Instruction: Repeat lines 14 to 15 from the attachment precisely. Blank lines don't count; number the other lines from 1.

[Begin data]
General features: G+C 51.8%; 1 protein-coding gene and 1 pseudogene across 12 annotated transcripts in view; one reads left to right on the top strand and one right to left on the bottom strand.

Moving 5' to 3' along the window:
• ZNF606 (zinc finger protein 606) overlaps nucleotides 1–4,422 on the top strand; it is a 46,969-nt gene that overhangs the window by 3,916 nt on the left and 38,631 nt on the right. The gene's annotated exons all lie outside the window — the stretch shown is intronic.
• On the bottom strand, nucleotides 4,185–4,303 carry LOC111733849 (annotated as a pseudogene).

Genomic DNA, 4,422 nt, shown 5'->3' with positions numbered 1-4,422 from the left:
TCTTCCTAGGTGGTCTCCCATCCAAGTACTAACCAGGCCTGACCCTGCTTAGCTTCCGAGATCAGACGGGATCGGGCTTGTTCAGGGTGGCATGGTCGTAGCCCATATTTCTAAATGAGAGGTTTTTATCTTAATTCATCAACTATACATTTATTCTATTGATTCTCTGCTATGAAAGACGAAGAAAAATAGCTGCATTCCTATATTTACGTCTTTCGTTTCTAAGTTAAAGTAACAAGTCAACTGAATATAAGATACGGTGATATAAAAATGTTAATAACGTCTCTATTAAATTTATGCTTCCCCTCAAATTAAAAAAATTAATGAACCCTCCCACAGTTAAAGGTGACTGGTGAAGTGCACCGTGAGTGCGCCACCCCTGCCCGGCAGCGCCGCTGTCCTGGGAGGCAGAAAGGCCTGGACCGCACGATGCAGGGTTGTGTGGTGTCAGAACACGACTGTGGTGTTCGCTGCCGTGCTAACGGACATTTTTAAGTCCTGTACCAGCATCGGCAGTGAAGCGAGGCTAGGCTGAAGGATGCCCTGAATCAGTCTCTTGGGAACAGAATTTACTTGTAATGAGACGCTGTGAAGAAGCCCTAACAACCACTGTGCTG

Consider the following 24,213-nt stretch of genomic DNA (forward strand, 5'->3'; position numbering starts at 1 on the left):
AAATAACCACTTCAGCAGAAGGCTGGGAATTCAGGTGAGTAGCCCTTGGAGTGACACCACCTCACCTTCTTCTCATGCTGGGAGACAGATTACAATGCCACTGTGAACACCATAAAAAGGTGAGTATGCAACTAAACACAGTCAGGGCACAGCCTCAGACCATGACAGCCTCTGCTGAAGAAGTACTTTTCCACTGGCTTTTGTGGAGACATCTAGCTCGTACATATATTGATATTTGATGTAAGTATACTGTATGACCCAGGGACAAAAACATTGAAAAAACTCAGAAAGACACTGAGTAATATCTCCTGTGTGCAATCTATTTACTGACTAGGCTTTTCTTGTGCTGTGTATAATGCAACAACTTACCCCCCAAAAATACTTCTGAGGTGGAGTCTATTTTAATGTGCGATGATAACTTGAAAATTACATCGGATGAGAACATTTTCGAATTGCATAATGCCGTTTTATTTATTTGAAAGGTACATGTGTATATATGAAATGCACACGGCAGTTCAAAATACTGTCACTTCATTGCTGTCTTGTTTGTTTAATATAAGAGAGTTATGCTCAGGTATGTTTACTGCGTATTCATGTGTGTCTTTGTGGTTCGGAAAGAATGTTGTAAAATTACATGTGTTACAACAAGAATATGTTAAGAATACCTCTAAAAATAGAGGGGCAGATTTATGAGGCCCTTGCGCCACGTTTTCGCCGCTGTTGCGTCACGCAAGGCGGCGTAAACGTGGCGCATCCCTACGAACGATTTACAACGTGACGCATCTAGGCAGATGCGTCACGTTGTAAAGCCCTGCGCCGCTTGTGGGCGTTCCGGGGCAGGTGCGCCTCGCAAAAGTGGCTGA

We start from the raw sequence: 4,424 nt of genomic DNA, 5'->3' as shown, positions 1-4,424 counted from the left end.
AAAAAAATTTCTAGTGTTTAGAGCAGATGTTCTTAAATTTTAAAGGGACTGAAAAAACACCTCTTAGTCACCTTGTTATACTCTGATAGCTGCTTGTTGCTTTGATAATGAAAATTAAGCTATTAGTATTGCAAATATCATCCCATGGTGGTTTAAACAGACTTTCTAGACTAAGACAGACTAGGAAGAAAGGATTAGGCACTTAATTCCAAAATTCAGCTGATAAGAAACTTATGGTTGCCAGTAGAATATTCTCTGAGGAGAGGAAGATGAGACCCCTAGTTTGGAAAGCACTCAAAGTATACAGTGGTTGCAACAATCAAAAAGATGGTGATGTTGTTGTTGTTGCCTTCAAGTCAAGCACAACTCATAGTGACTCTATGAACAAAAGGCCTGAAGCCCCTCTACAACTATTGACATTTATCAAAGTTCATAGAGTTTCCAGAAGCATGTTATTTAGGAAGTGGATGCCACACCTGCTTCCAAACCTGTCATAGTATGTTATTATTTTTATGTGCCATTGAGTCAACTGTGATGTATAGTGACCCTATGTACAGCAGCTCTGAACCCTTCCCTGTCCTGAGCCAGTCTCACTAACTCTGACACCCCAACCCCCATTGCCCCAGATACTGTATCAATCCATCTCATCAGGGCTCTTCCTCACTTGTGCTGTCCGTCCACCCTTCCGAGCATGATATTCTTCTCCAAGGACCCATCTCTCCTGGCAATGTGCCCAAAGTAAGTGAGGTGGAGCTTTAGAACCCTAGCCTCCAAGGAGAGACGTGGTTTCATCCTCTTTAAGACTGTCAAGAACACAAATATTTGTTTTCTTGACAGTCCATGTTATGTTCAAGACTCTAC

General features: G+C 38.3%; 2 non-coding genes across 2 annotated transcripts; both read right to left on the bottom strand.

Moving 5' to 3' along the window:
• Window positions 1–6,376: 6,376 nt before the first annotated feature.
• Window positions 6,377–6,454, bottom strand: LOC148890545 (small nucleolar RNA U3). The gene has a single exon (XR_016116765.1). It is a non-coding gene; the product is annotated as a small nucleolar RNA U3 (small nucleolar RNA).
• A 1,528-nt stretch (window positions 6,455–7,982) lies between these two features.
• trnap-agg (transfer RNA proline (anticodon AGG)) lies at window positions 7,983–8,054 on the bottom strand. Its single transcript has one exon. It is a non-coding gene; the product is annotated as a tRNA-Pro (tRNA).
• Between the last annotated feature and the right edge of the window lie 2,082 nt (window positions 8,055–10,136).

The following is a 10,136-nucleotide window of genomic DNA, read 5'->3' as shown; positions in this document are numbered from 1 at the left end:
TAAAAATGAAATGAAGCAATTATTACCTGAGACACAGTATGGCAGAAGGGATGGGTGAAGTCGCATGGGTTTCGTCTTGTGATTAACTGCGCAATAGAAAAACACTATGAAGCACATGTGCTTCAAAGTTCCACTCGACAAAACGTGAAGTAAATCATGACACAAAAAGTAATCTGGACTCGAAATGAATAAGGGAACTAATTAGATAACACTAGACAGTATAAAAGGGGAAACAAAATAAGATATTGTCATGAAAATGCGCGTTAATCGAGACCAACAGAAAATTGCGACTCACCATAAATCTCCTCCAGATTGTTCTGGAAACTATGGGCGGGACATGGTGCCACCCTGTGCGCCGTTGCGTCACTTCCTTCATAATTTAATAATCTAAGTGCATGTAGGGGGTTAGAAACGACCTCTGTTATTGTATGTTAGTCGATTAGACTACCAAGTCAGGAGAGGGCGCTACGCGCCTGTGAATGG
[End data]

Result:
• Window positions 6,377–6,454, bottom strand: LOC148890545 (small nucleolar RNA U3). The gene has a single exon (XR_016116765.1). It is a non-coding gene; the product is annotated as a small nucleolar RNA U3 (small nucleolar RNA).
• A 1,528-nt stretch (window positions 6,455–7,982) lies between these two features.